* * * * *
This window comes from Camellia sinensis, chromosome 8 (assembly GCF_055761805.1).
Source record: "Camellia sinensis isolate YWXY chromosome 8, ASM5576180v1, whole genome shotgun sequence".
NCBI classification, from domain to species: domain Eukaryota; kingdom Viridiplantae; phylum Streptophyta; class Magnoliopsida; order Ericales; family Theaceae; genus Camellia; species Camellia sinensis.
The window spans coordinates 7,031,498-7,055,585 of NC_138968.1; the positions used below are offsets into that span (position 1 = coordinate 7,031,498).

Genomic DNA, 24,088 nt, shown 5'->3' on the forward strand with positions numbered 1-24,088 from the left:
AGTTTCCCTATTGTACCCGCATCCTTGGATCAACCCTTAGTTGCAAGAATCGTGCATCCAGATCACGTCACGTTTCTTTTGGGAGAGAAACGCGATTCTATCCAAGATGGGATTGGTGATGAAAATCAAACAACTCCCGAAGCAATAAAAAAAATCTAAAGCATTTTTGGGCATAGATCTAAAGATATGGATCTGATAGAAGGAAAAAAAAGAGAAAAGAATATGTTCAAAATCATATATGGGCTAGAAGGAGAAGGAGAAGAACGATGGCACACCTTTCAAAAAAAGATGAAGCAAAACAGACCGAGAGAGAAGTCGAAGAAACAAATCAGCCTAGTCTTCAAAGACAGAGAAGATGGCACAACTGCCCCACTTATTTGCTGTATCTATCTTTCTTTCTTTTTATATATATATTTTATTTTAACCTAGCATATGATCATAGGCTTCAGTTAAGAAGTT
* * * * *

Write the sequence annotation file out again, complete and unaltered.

This window comes from Camellia sinensis, chromosome 8 (assembly GCF_055761805.1).
Source record: "Camellia sinensis isolate YWXY chromosome 8, ASM5576180v1, whole genome shotgun sequence".
NCBI classification, from domain to species: domain Eukaryota; kingdom Viridiplantae; phylum Streptophyta; class Magnoliopsida; order Ericales; family Theaceae; genus Camellia; species Camellia sinensis.
The window spans coordinates 7,031,498-7,055,585 of NC_138968.1; the positions used below are offsets into that span (position 1 = coordinate 7,031,498).

Genomic DNA, 24,088 nt, shown 5'->3' on the forward strand with positions numbered 1-24,088 from the left:
AGTTTCCCTATTGTACCCGCATCCTTGGATCAACCCTTAGTTGCAAGAATCGTGCATCCAGATCACGTCACGTTTCTTTTGGGAGAGAAACGCGATTCTATCCAAGATGGGATTGGTGATGAAAATCAAACAACTCCCGAAGCAATAAAAAAAATCTAAAGCATTTTTGGGCATAGATCTAAAGATATGGATCTGATAGAAGGAAAAAAAAGAGAAAAGAATATGTTCAAAATCATATATGGGCTAGAAGGAGAAGGAGAAGAACGATGGCACACCTTTCAAAAAAAGATGAAGCAAAACAGACCGAGAGAGAAGTCGAAGAAACAAATCAGCCTAGTCTTCAAAGACAGAGAAGATGGCACAACTGCCCCACTTATTTGCTGTATCTATCTTTCTTTCTTTTTATATATATATTTTATTTTAACCTAGCATATGATCATAGGCTTCAGTTAAGAAGTT